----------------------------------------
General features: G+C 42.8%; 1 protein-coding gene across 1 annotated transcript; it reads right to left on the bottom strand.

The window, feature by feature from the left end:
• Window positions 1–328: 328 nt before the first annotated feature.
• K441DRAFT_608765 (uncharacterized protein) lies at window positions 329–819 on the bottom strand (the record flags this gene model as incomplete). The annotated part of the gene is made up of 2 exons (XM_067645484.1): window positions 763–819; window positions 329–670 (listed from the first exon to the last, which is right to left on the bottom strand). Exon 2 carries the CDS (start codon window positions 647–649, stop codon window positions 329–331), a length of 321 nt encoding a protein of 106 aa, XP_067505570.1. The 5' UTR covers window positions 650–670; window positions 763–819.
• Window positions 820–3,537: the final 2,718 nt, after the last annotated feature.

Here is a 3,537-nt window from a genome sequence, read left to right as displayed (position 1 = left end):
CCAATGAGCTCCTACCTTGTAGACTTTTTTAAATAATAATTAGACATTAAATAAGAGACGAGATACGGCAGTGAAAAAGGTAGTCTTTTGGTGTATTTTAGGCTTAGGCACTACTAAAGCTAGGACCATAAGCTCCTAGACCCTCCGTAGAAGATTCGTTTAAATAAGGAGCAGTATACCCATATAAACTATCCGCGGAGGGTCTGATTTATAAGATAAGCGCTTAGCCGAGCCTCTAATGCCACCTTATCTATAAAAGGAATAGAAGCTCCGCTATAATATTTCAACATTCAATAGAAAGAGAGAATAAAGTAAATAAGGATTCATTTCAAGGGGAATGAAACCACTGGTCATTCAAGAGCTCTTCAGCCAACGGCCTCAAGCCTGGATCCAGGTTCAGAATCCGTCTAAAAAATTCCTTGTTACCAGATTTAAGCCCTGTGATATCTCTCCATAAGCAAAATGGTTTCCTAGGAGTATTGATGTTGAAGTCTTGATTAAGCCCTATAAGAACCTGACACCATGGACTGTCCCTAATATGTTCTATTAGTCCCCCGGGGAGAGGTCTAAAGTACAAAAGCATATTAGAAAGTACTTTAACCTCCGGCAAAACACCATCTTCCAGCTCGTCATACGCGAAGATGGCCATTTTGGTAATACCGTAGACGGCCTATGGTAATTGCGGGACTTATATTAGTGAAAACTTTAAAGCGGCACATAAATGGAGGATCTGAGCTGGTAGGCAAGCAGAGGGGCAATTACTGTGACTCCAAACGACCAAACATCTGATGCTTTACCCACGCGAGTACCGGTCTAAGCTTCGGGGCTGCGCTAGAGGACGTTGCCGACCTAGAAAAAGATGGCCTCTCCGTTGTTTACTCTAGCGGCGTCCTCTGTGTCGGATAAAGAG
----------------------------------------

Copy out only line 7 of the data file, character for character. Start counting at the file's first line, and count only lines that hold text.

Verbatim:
CCAATGAGCTCCTACCTTGTAGACTTTTTTAAATAATAATTAGACATTAAATAAGAGACGAGATACGGCAGTGAAAAAGGTAGTCTTTTGGTGTATTTTAGGCTTAGGCACTACTAAAGCTAGGACCATAAGCTCCTAGACCCTCCGTAGAAGATTCGTTTAAATAAGGAGCAGTATACCCATATAAACTATCCGCGGAGGGTCTGATTTATAAGATAAGCGCTTAGCCGAGCCTCTAATGCCACCTTATCTATAAAAGGAATAGAAGCTCCGCTATAATATTTCAACATTCAATAGAAAGAGAGAATAAAGTAAATAAGGATTCATTTCAAGGGGAATGAAACCACTGGTCATTCAAGAGCTCTTCAGCCAACGGCCTCAAGCCTGGATCCAGGTTCAGAATCCGTCTAAAAAATTCCTTGTTACCAGATTTAAGCCCTGTGATATCTCTCCATAAGCAAAATGGTTTCCTAGGAGTATTGATGTTGAAGTCTTGATTAAGCCCTATAAGAACCTGACACCATGGACTGTCCCTAATATGTTCTATTAGTCCCCCGGGGAGAGGTCTAAAGTACAAAAGCATATTAGAAAGTACTTTAACCTCCGGCAAAACACCATCTTCCAGCTCGTCATACGCGAAGATGGCCATTTTGGTAATACCGTAGACGGCCTATGGTAATTGCGGGACTTATATTAGTGAAAACTTTAAAGCGGCACATAAATGGAGGATCTGAGCTGGTAGGCAAGCAGAGGGGCAATTACTGTGACTCCAAACGACCAAACATCTGATGCTTTACCCACGCGAGTACCGGTCTAAGCTTCGGGGCTGCGCTAGAGGACGTTGCCGACCTAGAAAAAGATGGCCTCTCCGTTGTTTACTCTAGCGGCGTCCTCTGTGTCGGATAAAGAG